We love MakerBot, but we needed a better way to print larger objects (like parts for a Mendel). So I started experimenting in the lab at UPenn for how to get a heated platform up and working on 3D-PO.

The first design involved multiple layers of silicone fused together around a nichrome core. We told MakerBot about it, and they wanted more! Then Eberhard Rensch in Germany heard about it (go Internets!), and he went to town on a simplified software design. Awesome!

Of course the design is very simple, totally open (and transparent!). Hooray for Universities. So Mike and I bought a bunch of materials, refined the design a bit, and made a bunch more platforms. It was pretty risky but we trusted our gut and listened to all the awesome members right here at our favorite hackerspace. And we also made use of plenty of Hive resources to get the job done.

But we had gotten ahead of ourselves a bit… we don’t have the infrastructure to sell/invoice/ship/advertise this type of product. We could build that infrastructure, but we really love the core MakerBot community and don’t want to see market fragmentation. So we shipped them off to MakerBot to sell through their store. Check out this blog post and also the wiki page explaining how it works and how to use it.

It’s been an awesome experience: idea -> it works! -> invest in yourself -> Success!!

And about that Mendel… Fynflood’s assembling like gangbusters, check it out!!

 

7 Responses to “MakerBot Hotness Lives at Hive76”

  1. Mike Hogan says:

    Nice post, and thanks for the flowers.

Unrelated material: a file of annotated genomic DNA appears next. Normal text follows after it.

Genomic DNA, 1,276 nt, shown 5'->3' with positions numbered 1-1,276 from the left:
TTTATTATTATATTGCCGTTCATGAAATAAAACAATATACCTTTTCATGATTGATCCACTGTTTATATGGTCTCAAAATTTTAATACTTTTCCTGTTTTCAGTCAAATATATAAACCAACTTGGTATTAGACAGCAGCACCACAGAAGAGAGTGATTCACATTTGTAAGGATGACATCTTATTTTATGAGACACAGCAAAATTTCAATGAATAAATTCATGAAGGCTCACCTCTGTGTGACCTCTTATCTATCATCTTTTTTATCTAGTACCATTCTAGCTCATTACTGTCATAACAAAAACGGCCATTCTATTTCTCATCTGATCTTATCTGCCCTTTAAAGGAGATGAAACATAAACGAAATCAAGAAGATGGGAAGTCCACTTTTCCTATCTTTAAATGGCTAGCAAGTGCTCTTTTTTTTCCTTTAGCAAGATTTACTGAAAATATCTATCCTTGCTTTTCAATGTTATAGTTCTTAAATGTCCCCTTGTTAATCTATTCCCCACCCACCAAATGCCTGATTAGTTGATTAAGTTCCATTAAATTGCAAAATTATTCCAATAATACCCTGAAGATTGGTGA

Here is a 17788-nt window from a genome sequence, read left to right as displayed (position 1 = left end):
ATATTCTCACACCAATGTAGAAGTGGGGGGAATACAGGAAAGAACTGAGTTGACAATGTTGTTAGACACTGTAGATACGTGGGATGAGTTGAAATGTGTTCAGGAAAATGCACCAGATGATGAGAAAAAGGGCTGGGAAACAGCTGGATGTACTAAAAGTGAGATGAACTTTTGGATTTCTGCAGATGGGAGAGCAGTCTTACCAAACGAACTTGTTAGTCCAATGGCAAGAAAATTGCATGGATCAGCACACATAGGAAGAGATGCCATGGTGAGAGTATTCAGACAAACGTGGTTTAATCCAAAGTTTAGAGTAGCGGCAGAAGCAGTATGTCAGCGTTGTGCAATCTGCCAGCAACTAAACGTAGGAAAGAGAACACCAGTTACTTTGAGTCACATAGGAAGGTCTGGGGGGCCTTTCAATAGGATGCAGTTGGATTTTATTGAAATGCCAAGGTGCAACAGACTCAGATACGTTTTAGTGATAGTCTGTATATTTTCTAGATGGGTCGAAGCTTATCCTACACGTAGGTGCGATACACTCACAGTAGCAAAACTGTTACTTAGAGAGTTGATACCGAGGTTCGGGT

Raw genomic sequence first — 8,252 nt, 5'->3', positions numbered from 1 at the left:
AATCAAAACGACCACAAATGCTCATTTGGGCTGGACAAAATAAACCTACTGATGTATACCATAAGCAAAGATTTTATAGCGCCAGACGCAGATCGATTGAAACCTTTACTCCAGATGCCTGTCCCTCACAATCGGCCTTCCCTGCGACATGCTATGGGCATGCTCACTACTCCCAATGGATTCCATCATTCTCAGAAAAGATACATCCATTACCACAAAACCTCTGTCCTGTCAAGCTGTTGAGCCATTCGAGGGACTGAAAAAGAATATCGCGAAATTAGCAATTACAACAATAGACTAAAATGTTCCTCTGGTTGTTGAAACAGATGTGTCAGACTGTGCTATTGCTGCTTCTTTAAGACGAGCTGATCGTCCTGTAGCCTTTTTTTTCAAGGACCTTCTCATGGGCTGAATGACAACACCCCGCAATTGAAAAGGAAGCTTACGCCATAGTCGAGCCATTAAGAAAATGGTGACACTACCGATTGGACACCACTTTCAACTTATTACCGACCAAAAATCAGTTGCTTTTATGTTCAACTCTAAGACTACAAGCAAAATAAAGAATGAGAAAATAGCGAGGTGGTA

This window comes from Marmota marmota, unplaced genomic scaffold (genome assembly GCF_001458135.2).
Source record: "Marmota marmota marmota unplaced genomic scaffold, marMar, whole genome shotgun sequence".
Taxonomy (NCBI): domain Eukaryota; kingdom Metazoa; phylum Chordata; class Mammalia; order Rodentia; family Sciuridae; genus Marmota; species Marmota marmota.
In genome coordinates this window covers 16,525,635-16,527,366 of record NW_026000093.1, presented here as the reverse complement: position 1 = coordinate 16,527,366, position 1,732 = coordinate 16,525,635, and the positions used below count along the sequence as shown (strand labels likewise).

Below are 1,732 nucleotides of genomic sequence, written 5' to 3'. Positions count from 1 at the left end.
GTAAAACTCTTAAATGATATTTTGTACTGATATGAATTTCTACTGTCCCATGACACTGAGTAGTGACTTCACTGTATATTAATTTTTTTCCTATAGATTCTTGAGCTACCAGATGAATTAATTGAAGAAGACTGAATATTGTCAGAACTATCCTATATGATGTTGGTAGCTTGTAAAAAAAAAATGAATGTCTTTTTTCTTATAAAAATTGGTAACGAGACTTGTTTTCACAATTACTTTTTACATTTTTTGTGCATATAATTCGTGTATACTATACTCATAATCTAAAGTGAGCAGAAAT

I followed the link to Eberhard Rensch’s site and saw a post there about a Repman heated stage, so maybe the smart stage is a good idea for that platform (also for the Mendel, maybe). Putting the control logic for the heater in the firmware is clean in its way, but also limiting.

    At any rate, it was fun — thanks for the opportunity.

  2. dtoliaferro says:

    Wow, go guys go!

  3. FarMcKon says:

    Rock on! That is amazing!

  4. dan says:

    Help! I installed the heated platform kit from Makerbot but am not able to get either a temp reading or a response from the MSOFET. I updated the motherboard firmware to 1.6 and the extruder board to 1.8, using the Windows version of ReplicatorG, so I am able to select the heated build platform driver and do see the control panel entries for the build platform temps.

    The temp reads at 112, regardless of whether the thermistor is plugged
    in or not. I checked the polarity of the pins (since there is an
    electrolytic cap) and they are correct. I checked the resistance of
    the thermistor and (once the cap settles) it is 100K. Furthermore, I am able to heat the platform using the C MOSFETs and the fan control. When I do that, the thermistor resistance drops appropriately.

    The pins on the board seem fine too, as the top pin shows ground, the middle pin has Vcc and there is about +0.5 V at A6 when it is otherwise open.

    It seems that the problem is that the software is not monitoring A6,
    since putting a resistor bridge of 100K between GND and A6 with the
    4.7K resistor between Vcc and A6 produces no change in the control
    panel reading of 112.

    Suggestions?

  5. jmil says:

    Hi Dan,

    see discussion here:
    http://groups.google.com/group/makerbot/browse_thread/thread/e7938fc9d4710a8d

    there are a couple options, here is my recommendation:
    This is the exact commit of the source code I used in testing… try building and uploading the ArduinoSlaveExtruder.pde firmware manually with the Arduino IDE. You will have to rename Configuration.h.dist to Configuration.h and may have to clean up a few other errors that come up during compile/upload to board:
    http://github.com/makerbot/G3Firmware/zipball/HeatedBuildPlatformFirm
    jordan

  6. [...] with heating via nichrome wire, this became the common route. Two of the first setups were by Jordan Miller and Eberhard Rensch. Jordan Millers design became the “MakerBot Hotness [...]

  7. […] with heating via nichrome wire, this became the common route. Two of the first setups were by Jordan Miller and Eberhard Rensch. Jordan Millers design became the “MakerBot Hotness […]

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